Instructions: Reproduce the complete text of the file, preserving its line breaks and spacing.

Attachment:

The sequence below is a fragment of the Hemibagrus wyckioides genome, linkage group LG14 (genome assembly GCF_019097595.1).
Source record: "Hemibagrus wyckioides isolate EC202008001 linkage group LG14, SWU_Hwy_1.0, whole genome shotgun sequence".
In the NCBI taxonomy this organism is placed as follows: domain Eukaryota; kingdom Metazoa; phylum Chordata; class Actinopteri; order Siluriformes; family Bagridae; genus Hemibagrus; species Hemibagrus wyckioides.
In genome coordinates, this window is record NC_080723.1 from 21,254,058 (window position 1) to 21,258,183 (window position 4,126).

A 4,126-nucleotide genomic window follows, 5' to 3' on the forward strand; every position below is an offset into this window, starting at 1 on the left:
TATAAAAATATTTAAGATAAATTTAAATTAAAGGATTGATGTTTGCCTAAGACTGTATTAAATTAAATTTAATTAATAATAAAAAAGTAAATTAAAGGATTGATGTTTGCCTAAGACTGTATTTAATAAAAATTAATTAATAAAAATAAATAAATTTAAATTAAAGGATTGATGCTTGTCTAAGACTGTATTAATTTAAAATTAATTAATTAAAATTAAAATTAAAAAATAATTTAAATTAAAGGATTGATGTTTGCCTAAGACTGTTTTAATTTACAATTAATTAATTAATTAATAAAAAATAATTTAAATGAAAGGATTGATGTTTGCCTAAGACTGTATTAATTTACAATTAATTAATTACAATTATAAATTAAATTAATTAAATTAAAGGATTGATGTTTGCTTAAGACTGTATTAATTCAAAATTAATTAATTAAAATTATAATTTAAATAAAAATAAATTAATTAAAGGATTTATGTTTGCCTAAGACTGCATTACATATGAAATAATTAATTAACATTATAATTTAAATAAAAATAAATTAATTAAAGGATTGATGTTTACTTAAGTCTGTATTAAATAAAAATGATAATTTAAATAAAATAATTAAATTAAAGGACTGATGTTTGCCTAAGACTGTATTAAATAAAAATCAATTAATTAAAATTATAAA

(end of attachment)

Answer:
The sequence below is a fragment of the Hemibagrus wyckioides genome, linkage group LG14 (genome assembly GCF_019097595.1).
Source record: "Hemibagrus wyckioides isolate EC202008001 linkage group LG14, SWU_Hwy_1.0, whole genome shotgun sequence".
In the NCBI taxonomy this organism is placed as follows: domain Eukaryota; kingdom Metazoa; phylum Chordata; class Actinopteri; order Siluriformes; family Bagridae; genus Hemibagrus; species Hemibagrus wyckioides.
In genome coordinates, this window is record NC_080723.1 from 21,254,058 (window position 1) to 21,258,183 (window position 4,126).

A 4,126-nucleotide genomic window follows, 5' to 3' on the forward strand; every position below is an offset into this window, starting at 1 on the left:
TATAAAAATATTTAAGATAAATTTAAATTAAAGGATTGATGTTTGCCTAAGACTGTATTAAATTAAATTTAATTAATAATAAAAAAGTAAATTAAAGGATTGATGTTTGCCTAAGACTGTATTTAATAAAAATTAATTAATAAAAATAAATAAATTTAAATTAAAGGATTGATGCTTGTCTAAGACTGTATTAATTTAAAATTAATTAATTAAAATTAAAATTAAAAAATAATTTAAATTAAAGGATTGATGTTTGCCTAAGACTGTTTTAATTTACAATTAATTAATTAATTAATAAAAAATAATTTAAATGAAAGGATTGATGTTTGCCTAAGACTGTATTAATTTACAATTAATTAATTACAATTATAAATTAAATTAATTAAATTAAAGGATTGATGTTTGCTTAAGACTGTATTAATTCAAAATTAATTAATTAAAATTATAATTTAAATAAAAATAAATTAATTAAAGGATTTATGTTTGCCTAAGACTGCATTACATATGAAATAATTAATTAACATTATAATTTAAATAAAAATAAATTAATTAAAGGATTGATGTTTACTTAAGTCTGTATTAAATAAAAATGATAATTTAAATAAAATAATTAAATTAAAGGACTGATGTTTGCCTAAGACTGTATTAAATAAAAATCAATTAATTAAAATTATAAA